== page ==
For Immediate Release, October 11, 2016
Contact: Stephanie Parent, (971) 717-6404, email@example.com
Lawsuit Launched to Protect Plants, Monarchs From Toxic New Pesticide
WASHINGTON— The Center for Biological Diversity is suing the Environmental Protection Agency for once again approving a toxic pesticide without fully considering its potential harm to the environment. The potent new plant-killer, halauxifen-methyl, could harm rare plants and the increasingly imperiled monarch butterfly. Yet the EPA approved the chemical without a robust and legally required scientific evaluation of its effects, including its potential to harm to bees and other imperiled pollinators.
“Pesticide chemical companies are dodging the requirement that they must provide the EPA with basic information on the potential harm of pesticides, and the EPA isn’t demanding it,” said Stephanie Parent, a senior attorney at the Center. “Without all this critical information, the EPA simply can’t make pesticide-approval decisions supported by science. This is a bad deal for rare plants, butterflies and the people who love them.”
As a result of intense pressure and litigation from the Center and other advocates, the EPA is making some progress, albeit slow, in its pesticide-evaluation process — for example, prohibiting the mixture of halauxifen-methyl with other active ingredients that increase its toxic effects. Yet it allowed mixture of the product that contains halauxifen-methyl and another active ingredient, florasulum, with any other chemical (other than glufosinate) without a sound explanation of that decision. And the agency once again ignored its mandate to consider the effects of this pesticide and mixtures on endangered species.
Despite a mandate from the White House to protect imperiled pollinators, the EPA has waived the required pollinator-impact studies for a full year, allowing halauxifen-methyl to be used on fields across America without knowing how it will affect the already declining bee populations.
“With this latest pesticide approval, the EPA is once again gambling with the health of imperiled bees and butterflies, leaving us with no choice but litigation to force them to follow the law,” said Parent. “Pesticide companies are choosing not to share critical information with the EPA about how their pesticides react with other chemicals, yet the EPA is still choosing to approve the pesticides.”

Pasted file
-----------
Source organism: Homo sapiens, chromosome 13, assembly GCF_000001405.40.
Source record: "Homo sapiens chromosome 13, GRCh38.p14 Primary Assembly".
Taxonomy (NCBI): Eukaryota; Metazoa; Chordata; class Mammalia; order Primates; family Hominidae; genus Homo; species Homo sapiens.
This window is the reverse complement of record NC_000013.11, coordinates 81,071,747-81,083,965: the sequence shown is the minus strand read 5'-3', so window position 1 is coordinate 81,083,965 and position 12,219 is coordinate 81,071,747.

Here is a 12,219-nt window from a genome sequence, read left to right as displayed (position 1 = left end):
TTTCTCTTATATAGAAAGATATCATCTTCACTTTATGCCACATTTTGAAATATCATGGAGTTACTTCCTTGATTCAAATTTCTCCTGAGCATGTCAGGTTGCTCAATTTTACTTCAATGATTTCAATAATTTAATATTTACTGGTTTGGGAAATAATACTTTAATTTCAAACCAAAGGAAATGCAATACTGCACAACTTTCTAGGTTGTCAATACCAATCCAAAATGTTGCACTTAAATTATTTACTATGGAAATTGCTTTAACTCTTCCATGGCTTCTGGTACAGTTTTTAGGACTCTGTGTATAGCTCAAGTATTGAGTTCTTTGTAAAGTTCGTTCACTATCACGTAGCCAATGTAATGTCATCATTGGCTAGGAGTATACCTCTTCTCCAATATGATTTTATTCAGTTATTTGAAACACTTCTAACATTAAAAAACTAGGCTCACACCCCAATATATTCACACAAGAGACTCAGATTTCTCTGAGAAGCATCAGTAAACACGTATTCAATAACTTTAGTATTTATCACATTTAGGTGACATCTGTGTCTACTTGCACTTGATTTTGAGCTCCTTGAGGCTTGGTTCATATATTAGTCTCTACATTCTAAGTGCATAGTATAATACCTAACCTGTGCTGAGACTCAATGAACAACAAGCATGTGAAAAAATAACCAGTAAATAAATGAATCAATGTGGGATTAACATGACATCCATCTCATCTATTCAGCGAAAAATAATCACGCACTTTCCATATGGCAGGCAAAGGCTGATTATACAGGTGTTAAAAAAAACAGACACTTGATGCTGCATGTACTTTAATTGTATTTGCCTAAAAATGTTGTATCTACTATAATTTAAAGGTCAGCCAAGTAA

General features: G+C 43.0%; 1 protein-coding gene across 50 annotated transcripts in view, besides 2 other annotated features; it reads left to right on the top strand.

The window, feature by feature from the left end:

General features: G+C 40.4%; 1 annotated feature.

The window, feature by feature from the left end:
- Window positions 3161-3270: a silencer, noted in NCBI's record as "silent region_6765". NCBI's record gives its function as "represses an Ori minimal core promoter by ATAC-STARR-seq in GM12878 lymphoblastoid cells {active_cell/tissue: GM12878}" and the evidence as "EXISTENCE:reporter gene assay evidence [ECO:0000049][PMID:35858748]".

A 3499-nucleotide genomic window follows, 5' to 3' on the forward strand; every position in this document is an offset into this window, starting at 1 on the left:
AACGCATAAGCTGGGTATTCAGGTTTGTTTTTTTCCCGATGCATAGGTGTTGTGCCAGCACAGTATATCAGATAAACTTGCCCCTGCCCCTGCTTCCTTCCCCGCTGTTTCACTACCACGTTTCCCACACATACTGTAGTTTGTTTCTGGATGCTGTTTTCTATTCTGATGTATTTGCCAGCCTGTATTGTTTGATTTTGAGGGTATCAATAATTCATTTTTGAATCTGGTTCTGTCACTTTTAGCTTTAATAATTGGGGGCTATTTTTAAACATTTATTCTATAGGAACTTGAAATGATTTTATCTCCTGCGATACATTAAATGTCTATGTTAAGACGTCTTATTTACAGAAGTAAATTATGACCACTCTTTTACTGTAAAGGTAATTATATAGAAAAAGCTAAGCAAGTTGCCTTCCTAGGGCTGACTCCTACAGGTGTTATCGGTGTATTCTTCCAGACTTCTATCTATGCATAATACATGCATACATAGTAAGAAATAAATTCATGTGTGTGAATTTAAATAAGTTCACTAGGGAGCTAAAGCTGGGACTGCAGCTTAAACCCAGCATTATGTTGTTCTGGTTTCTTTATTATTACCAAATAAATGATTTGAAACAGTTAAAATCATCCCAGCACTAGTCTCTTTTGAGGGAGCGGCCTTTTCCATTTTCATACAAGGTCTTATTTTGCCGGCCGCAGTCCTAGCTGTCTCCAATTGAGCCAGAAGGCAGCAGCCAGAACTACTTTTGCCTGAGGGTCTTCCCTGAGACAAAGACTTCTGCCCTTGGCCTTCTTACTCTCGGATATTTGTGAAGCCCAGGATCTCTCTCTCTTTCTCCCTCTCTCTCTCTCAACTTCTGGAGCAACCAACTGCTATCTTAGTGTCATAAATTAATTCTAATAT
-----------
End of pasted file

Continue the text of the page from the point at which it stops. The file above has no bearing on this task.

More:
The EPA’s negligence in fully evaluating the potential harms of new pesticides is not a new development. Earlier this year the Center released a groundbreaking new report, Toxic Concoctions, finding that over two-thirds of new pesticides registered in the past six years by the four major pesticide companies had patents demonstrating their new products’ synergistic effects with other pesticides — effects the EPA failed to consider. Synergism can greatly increase the harm of the pesticides to nontarget species such as bees and butterflies. Prior to 2016 the EPA had not considered patents showing pesticide synergy or incorporated the publically available patent information into their analyses of these new pesticides. The Center followed this report with a petition to the EPA asking that it require information on pesticide synergy in pesticide-registration applications. The EPA has yet to act on this petition.
In assessing the new pesticide, the agency did make progress by asking for, and evaluating, some information on synergy. It still fell short by failing to obtain all the synergy information available or considering how the pesticide may affect bees and endangered species.
The Center for Biological Diversity is a national, nonprofit conservation organization with more than 1.1 million members and online activists dedicated to the protection of endangered species and wild places.